Belt sander problems

Q: Nice site, very informative. I run a small hardwood floor company out of North Carolina in the U.S. I am recently on my own but have been in the business for 15 years. I have purchased a ****** belt sander which runs great but severely digs out the soft grain in the wood, especially red oak, resulting in a rippling effect across the whole floor. Cutting on an angle has no effect and the waves get worse with each successive pass.

I have had the machine serviced several times and they can find nothing wrong, also replaced belts, bearings, roller arm, etc.The Waves are not really visible on bare wood but come out when finish or stain is applied and under low angled lighting. I have been able to lesson the problem significantly by using a buffer with a hard plate , followed by screening. This process produces good results but the hard plating ads significant time to the job. any suggestions on this problem would be greatly appreciated as I am some what fanatical about doing a high quality job and although no one else seems to notice these imperfections, I do and it`s driving me up a wall…

A: Hey, I have the same machine and believe me, I do understand how you feel. I recently took mine in because on certain jobs I was noticing that the edges of the drum were cutting into the floor and leaving grooves. And as you say, you may not notice such things until you start applying the finish. With every coat the problem looks worse. You are getting chatter marks and waves. They have this spring you can pull up on a control rod. This is for easing off the pressure on the drum. They have told me not to pull this up too far or it will cause chatter.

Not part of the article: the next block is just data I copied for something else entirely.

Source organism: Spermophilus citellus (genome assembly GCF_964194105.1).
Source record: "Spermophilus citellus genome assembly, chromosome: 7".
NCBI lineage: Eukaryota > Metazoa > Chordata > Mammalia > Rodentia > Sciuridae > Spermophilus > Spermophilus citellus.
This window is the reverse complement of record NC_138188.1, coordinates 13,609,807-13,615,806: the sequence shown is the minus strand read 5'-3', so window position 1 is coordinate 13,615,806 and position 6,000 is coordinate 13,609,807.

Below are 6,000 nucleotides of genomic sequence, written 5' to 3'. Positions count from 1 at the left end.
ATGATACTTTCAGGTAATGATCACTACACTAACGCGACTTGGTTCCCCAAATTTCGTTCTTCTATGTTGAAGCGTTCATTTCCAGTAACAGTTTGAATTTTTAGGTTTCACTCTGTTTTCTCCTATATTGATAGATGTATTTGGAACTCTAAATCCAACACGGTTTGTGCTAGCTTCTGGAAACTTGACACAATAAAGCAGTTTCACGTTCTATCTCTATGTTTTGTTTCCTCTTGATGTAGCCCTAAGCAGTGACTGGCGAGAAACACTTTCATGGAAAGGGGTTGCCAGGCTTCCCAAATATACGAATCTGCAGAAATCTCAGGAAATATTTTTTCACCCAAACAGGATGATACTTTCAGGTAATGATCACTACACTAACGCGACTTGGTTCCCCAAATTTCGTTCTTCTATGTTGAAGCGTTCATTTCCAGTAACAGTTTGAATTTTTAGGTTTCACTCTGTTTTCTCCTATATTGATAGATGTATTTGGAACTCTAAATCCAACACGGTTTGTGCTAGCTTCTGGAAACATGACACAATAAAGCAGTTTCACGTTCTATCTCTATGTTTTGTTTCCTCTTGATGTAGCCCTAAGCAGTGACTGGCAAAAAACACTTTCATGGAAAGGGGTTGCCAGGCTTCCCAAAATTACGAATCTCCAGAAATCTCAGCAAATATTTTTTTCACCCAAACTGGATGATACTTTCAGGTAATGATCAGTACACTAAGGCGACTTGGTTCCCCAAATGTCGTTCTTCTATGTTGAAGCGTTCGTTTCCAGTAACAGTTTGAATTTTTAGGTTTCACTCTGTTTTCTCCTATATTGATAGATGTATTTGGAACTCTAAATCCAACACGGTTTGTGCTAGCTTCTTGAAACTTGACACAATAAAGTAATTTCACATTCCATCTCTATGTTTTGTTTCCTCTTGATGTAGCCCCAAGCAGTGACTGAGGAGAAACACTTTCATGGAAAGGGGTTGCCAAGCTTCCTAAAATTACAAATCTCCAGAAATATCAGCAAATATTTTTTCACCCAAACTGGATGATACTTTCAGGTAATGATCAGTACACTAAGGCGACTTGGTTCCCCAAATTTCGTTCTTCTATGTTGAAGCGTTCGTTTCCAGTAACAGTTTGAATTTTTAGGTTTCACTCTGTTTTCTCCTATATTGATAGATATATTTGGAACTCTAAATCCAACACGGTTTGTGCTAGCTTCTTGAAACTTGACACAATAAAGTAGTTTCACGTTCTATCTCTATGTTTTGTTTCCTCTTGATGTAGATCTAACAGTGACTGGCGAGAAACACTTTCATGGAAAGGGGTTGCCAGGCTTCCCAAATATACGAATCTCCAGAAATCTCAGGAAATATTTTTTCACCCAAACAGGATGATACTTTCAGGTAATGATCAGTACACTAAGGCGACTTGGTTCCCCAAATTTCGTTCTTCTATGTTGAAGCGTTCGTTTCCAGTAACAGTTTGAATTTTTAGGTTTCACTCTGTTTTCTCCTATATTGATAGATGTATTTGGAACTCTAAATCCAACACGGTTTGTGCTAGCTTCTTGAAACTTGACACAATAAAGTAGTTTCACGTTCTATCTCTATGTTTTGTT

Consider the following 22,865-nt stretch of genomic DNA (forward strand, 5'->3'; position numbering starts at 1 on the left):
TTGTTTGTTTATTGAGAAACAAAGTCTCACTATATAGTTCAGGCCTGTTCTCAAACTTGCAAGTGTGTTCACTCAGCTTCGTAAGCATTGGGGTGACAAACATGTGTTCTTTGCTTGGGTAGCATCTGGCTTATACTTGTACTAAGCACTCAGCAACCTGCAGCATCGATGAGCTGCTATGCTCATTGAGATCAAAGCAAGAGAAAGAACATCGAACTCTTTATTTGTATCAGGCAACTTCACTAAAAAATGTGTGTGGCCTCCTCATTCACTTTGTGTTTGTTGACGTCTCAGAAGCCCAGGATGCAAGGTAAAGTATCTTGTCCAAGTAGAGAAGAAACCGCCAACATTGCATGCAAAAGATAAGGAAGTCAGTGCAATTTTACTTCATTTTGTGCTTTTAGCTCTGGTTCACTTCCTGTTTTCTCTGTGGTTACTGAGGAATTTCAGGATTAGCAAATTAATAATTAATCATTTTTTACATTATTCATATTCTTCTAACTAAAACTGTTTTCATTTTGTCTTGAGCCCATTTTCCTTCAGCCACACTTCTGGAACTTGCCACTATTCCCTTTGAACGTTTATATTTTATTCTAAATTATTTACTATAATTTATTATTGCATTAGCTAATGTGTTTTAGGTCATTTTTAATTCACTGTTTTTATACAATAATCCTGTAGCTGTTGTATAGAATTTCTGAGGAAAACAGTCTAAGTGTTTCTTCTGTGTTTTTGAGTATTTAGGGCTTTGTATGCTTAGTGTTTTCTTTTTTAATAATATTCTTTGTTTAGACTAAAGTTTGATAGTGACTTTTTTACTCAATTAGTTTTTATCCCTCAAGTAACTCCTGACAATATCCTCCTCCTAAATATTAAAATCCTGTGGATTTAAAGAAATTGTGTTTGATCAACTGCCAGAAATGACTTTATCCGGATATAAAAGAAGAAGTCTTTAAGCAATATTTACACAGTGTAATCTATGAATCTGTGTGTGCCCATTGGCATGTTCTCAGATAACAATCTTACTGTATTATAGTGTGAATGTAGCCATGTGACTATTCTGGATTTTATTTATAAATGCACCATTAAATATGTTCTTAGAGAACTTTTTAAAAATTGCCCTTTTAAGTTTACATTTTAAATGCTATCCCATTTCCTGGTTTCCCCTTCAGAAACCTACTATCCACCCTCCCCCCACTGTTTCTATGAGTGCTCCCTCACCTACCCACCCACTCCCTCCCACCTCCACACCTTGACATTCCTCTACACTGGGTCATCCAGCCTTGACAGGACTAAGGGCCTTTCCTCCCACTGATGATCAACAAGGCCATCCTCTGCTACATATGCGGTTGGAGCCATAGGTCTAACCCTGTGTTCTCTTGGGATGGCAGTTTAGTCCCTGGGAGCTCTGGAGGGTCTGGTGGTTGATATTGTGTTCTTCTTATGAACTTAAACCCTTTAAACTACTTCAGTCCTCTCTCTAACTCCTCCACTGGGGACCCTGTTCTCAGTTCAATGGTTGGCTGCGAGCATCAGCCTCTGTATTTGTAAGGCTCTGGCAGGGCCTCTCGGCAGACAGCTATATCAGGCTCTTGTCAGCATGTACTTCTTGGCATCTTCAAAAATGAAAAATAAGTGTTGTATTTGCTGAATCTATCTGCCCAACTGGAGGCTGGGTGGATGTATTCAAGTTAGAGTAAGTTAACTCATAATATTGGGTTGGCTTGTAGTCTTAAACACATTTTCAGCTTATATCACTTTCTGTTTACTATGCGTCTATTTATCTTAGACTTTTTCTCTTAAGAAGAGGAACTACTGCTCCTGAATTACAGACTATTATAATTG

I have the luxury of being ten minutes from the factory where this machine is made, and in fact know the owner and his family. When they checked my drum, they placed it on a level aluminum surface and ran it without a belt. They gently lowered it onto the plate and discovered that it was cutting on the edges before the center of the drum touched. He then set it over an abrasive and gently ground the drum until the edges were the same as the middle. In effect the drum was now flat. Maybe doing the same check could reveal a problem with the drum.

I will give you their number, so you can call them directly. Ask for *******
(the owners son) or ********* (a mechanic in the plant) or **********, the
owner. Ask for James first.

Toll free: xxx-xxx-xxxx or xxx-xxx-xxxx. They make the machine. They ought
to be able to help you.

Make sure your wheels are clean, and blow out the guide roller and other belt mechanisms after or before every job.

Please let me know what you find out.